To determine whether the antitumor effect of IT IC is tumor specific, we compared huKS-IL2 IC with the non-specific hu14.18-IL2 IC in the treatment of B16-KSA tumors. The data presented in Figure 3A show that huKS-IL2 IC, which specifically targets huEpCAM expressed on B16-KSA cells, resulted in greater antitumor effects compared to the effects of the non-specific hu14.18-IL2 IC (p = 0.02 day 16; p = 0.06 day 19 for specific, huKS-IL2 IC vs. non-specific, hu14.18-IL2 IC). Notably, the non-specific hu14.18-IL2 IC had significant antitumor activity against B16-KSA tumors (p = 0.003, day 16; p = 0.04, day 19 for IT hu14.18-IL2 vs. IT PBS). This may be due to the effect of sustained, localized IL2 within the tumor microenvironment related to the large molecular size of the IC, as well as to non-specific interactions that occur through the Fc-component of the IC. When compared to IT treatment with an equivalent amount of soluble recombinant IL2 as contained in the dose of IC, the tumor-specific IC had greater antitumor effects in both tumor models (p = 0.002, days 16 and 19 for huKS-IL2 vs. IL2 in Fig. 3B; p = 0.03, day 17 for hu14.18 IL2 vs. IL2 in Fig. 3C). Suppression of B16-KSA tumor growth was also shown to be huKS-IL2 IC dose-dependent in Figure 3D (p = 0.05, day16 for 15 μg and 20μg vs. 30 μg huKS-IL2). These data show that IT IC resulted in a specific antitumor response that was dose-dependent and due to the unique properties of the IC, which combine tumor specificity with the antitumor effects of localized IL2.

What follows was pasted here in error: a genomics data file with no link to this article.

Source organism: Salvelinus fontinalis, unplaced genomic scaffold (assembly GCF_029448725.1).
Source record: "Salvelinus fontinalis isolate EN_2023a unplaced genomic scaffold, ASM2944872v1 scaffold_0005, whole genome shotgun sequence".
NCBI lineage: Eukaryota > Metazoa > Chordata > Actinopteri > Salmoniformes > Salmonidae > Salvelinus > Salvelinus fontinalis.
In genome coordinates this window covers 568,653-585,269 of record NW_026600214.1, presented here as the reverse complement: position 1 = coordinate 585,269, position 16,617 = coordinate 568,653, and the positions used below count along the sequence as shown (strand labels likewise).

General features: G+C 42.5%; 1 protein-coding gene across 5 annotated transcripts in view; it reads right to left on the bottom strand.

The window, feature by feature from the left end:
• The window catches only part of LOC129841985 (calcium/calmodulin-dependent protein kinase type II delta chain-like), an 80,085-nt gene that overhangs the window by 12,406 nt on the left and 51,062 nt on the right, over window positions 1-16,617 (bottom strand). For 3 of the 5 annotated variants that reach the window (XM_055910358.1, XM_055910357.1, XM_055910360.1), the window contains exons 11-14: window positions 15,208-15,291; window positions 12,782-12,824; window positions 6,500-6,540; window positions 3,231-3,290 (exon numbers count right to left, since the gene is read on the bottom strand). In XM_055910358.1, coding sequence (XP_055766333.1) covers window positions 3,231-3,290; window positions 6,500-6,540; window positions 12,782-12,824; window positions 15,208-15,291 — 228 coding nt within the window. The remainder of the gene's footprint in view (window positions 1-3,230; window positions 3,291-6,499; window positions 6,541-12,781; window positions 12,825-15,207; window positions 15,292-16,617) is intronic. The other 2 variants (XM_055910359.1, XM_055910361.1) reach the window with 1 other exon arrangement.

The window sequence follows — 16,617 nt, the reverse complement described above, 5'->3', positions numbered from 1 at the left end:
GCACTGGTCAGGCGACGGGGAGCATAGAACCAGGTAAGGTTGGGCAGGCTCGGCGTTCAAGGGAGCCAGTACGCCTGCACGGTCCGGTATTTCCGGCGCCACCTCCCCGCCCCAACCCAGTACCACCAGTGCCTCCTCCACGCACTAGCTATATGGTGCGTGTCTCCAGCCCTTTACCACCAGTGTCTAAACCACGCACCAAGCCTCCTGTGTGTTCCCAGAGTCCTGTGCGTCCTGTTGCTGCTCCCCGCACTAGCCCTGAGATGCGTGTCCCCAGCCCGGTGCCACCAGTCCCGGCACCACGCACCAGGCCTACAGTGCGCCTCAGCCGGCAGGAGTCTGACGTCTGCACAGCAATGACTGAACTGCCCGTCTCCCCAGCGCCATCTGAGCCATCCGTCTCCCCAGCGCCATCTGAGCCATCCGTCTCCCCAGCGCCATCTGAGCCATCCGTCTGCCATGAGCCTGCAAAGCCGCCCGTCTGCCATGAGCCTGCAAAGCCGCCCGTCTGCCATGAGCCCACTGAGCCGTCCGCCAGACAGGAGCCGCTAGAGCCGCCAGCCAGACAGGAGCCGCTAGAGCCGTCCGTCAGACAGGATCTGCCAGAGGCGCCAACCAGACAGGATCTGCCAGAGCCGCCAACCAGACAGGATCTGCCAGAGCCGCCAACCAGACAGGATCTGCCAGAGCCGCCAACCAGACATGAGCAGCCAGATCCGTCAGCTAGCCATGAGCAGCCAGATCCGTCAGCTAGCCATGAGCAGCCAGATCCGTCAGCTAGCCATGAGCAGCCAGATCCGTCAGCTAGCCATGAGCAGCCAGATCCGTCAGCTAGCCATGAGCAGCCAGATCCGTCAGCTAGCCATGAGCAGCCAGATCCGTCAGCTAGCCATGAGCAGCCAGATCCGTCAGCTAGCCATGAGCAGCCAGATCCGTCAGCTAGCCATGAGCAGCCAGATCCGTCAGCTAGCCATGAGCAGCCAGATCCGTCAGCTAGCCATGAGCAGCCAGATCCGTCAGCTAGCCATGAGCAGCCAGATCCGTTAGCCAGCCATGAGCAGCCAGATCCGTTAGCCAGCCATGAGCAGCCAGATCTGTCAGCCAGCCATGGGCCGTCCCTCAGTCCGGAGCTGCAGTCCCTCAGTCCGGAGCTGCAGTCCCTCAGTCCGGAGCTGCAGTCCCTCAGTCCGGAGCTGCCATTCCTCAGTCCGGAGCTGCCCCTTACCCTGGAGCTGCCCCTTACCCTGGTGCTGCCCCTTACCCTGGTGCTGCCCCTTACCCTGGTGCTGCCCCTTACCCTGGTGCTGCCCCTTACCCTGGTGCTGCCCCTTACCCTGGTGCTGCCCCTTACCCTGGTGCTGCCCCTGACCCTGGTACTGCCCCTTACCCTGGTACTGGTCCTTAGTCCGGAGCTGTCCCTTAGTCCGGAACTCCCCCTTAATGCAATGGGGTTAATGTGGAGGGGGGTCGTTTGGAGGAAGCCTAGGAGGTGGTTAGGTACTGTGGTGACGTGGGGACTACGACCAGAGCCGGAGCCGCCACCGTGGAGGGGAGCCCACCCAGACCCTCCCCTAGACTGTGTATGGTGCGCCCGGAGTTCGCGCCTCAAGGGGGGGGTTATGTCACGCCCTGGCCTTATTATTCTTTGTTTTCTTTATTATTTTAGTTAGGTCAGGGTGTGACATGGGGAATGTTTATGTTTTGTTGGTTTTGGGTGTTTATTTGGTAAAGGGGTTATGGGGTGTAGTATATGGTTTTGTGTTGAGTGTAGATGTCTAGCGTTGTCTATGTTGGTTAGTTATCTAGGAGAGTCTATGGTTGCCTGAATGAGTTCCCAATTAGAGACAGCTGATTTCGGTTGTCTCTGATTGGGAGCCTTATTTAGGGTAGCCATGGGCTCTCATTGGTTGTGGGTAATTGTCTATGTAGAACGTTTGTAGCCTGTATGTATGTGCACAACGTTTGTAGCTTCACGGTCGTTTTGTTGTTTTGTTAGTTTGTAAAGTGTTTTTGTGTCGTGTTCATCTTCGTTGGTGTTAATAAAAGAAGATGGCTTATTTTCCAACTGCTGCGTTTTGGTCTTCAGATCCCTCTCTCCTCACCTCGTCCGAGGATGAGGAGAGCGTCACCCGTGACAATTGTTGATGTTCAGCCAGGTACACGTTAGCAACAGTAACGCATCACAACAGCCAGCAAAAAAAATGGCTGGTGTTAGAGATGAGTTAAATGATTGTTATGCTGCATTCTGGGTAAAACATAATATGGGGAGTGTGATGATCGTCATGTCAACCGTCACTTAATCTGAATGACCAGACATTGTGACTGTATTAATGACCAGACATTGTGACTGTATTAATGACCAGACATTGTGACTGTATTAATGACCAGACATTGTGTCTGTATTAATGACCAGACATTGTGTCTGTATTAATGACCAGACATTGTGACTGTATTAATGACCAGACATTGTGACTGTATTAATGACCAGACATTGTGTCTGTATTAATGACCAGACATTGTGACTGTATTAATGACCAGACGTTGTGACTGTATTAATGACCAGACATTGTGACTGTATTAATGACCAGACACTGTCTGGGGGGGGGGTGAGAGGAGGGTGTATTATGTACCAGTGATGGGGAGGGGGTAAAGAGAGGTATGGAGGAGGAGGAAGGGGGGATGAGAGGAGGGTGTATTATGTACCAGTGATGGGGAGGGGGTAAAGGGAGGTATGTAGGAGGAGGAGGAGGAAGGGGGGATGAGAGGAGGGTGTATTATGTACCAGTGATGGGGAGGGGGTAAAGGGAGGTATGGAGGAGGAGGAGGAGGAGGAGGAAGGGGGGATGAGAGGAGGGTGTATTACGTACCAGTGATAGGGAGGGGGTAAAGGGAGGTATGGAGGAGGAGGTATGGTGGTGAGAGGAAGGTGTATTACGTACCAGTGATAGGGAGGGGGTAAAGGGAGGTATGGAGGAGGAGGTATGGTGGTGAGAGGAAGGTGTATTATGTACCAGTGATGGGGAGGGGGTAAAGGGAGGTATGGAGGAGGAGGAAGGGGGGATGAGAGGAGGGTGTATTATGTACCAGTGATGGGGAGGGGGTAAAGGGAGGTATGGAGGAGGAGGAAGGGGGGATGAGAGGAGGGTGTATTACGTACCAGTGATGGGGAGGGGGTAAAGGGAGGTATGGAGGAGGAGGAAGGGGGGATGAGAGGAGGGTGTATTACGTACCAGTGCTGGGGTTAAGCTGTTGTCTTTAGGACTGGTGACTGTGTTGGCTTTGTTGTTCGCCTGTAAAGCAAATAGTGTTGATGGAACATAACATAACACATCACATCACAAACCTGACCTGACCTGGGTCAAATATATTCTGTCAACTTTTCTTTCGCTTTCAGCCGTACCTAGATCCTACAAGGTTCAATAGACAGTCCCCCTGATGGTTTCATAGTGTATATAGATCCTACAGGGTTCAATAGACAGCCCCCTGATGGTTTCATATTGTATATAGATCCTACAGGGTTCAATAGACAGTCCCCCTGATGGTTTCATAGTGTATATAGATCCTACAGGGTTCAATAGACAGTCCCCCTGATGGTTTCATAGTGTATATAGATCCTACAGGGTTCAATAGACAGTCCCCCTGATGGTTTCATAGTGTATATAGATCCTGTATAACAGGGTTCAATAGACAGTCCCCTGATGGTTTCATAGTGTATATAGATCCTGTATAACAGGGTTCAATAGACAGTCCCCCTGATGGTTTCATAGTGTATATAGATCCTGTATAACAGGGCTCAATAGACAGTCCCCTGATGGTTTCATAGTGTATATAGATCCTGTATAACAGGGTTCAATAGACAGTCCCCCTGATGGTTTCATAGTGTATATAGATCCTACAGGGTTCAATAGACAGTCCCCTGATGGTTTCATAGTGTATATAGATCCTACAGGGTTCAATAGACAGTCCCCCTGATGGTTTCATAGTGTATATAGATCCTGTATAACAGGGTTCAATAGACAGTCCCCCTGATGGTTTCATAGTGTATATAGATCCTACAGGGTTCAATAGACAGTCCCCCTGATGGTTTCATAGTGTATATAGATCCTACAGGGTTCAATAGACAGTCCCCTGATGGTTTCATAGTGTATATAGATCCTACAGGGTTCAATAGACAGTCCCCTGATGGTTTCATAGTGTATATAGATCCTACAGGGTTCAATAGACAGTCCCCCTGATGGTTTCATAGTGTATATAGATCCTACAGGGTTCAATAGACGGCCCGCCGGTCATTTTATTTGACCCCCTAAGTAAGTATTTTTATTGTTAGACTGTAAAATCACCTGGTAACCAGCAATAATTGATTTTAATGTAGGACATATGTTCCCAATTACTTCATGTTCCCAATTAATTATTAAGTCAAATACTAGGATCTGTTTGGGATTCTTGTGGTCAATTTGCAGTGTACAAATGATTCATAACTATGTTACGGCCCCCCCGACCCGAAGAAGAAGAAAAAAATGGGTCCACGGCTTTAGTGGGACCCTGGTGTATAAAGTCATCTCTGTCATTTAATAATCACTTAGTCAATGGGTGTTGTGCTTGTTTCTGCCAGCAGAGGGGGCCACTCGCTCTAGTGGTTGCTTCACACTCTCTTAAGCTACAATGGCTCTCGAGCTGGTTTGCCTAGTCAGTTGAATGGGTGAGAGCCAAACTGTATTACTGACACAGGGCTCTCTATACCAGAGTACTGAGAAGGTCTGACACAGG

Systemic huKS-IL2 and hu14.18-IL2 ICs have been shown to mediate antitumor effects that can be T cell-independent and involve NK cells [18, 25]. To determine whether T cells were required in the antitumor effects of IT huKS-IL2 IC, SCID mice bearing established B16-KSA tumors were treated with IT huKS-IL2 or PBS as a control. Figure 4A shows that significant antitumor effects due to IT huKS-IL2 persisted in the absence of T cells (p = 0.006, day 16). In a separate model, GD2+ human M21 melanoma tumors were xenografted into nude mice and treated with IT hu14.18-IL2 (Fig. 4B). Again, even in the absence of mature T cells, IT hu14.18-IL2 resulted in significant antitumor effects (p = 0.04 for IT IC vs. IT PBS, days 22–28). IC treatment also resulted in a significant survival advantage where 3 of 5 IC-treated mice were still alive on day 79, while PBS-treated mice required euthanasia between days 22–40 due to large tumor burden (data not shown, p <0.0018, day 79). Together, these studies indicate that the antitumor immunotherapeutic effects of IT IC against B16-KSA and M21 melanoma can occur in SCID and nude mice, suggesting a T-cell independent activity. Since SCID and nude mice have functional NK cells, the role of NK cells in this model requires further study.